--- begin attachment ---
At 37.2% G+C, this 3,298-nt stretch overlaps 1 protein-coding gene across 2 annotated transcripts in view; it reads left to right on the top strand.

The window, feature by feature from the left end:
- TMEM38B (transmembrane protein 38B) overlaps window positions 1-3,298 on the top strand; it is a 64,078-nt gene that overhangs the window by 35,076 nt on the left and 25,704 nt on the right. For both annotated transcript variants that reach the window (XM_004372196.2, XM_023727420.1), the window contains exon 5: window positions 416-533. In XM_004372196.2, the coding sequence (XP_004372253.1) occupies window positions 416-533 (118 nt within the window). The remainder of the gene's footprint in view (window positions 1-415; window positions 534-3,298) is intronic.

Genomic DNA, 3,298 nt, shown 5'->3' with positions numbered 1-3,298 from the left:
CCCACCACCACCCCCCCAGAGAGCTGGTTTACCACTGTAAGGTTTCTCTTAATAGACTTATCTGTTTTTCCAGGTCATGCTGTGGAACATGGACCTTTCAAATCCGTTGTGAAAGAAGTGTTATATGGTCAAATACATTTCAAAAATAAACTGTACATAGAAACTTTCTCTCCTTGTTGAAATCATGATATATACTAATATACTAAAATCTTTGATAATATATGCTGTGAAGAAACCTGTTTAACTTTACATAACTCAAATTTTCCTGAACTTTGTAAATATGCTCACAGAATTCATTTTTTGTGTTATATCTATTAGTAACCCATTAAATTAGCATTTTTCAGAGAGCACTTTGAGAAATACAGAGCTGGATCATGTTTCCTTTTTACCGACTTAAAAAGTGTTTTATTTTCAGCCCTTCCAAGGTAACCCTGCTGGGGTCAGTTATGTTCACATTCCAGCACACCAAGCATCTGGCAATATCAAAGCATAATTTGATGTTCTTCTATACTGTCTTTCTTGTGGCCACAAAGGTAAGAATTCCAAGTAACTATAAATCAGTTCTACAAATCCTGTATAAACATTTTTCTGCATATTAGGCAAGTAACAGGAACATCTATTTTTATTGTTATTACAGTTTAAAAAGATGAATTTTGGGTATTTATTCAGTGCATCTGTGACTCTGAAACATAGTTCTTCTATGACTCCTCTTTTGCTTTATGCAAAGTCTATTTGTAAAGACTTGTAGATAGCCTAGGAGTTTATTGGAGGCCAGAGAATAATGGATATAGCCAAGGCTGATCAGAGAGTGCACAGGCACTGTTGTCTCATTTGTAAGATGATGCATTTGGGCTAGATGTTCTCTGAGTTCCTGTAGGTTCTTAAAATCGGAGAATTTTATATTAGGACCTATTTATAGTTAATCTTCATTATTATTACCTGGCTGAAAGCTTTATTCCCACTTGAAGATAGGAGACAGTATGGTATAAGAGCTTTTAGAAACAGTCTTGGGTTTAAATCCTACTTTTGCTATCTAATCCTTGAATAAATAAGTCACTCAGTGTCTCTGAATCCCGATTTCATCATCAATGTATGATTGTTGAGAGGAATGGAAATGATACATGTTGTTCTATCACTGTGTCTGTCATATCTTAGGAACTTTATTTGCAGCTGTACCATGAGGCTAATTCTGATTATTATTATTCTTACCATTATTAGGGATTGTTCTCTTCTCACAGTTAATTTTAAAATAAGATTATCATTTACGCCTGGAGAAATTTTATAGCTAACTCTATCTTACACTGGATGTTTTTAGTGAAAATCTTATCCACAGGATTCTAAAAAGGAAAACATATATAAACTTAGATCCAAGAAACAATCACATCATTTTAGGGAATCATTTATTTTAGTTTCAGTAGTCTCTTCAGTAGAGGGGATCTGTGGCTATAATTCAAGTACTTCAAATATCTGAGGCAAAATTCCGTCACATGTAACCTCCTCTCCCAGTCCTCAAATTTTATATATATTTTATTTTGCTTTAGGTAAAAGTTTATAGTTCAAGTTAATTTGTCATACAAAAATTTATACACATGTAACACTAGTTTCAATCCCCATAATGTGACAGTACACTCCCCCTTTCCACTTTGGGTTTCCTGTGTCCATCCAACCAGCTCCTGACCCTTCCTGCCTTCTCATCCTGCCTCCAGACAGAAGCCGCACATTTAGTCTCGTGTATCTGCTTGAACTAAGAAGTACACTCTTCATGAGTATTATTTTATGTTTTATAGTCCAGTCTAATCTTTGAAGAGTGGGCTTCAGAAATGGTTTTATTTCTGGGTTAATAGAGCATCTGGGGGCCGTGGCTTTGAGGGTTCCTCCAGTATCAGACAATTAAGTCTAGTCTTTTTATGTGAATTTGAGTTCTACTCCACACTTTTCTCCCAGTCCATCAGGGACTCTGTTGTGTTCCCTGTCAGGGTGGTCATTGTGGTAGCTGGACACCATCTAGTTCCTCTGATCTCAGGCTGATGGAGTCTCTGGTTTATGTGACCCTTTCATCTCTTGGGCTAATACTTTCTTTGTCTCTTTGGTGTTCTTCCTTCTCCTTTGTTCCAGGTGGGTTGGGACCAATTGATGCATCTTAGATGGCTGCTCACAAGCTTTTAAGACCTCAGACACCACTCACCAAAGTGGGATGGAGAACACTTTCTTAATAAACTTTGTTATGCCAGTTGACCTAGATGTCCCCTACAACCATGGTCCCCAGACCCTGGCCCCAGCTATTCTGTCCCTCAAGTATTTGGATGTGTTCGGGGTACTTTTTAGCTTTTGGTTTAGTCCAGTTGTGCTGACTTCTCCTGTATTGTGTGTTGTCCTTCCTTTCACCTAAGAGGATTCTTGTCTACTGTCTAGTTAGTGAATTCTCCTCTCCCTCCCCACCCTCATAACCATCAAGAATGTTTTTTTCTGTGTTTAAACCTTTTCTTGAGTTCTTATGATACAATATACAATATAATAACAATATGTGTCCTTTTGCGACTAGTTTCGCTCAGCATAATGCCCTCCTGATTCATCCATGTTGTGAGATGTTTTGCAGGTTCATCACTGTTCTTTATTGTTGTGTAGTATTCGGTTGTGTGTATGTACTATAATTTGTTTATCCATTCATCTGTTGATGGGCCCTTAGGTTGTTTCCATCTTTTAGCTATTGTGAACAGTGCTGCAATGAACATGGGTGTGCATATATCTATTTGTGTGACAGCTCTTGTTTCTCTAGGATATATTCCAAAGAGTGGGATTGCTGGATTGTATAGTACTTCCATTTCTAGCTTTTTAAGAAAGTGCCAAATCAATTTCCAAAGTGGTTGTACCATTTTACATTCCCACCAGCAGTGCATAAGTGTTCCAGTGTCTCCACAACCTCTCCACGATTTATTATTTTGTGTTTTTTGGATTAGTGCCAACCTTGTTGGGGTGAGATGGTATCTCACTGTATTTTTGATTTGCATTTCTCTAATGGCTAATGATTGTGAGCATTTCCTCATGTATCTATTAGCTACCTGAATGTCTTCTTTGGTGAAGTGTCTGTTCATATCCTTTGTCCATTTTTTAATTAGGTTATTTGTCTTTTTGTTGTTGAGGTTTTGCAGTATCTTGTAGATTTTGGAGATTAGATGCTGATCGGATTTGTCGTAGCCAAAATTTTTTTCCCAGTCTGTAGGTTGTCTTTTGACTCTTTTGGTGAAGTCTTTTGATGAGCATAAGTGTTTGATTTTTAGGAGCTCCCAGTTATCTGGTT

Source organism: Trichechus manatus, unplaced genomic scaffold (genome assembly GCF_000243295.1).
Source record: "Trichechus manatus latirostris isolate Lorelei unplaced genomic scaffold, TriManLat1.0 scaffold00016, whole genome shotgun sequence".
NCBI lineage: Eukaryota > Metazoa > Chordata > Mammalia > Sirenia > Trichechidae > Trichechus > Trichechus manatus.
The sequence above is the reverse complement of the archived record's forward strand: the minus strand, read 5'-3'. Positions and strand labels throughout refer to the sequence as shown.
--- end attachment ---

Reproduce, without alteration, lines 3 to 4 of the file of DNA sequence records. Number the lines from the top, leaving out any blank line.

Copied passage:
- TMEM38B (transmembrane protein 38B) overlaps window positions 1-3,298 on the top strand; it is a 64,078-nt gene that overhangs the window by 35,076 nt on the left and 25,704 nt on the right. For both annotated transcript variants that reach the window (XM_004372196.2, XM_023727420.1), the window contains exon 5: window positions 416-533. In XM_004372196.2, the coding sequence (XP_004372253.1) occupies window positions 416-533 (118 nt within the window). The remainder of the gene's footprint in view (window positions 1-415; window positions 534-3,298) is intronic.

Genomic DNA, 3,298 nt, shown 5'->3' with positions numbered 1-3,298 from the left: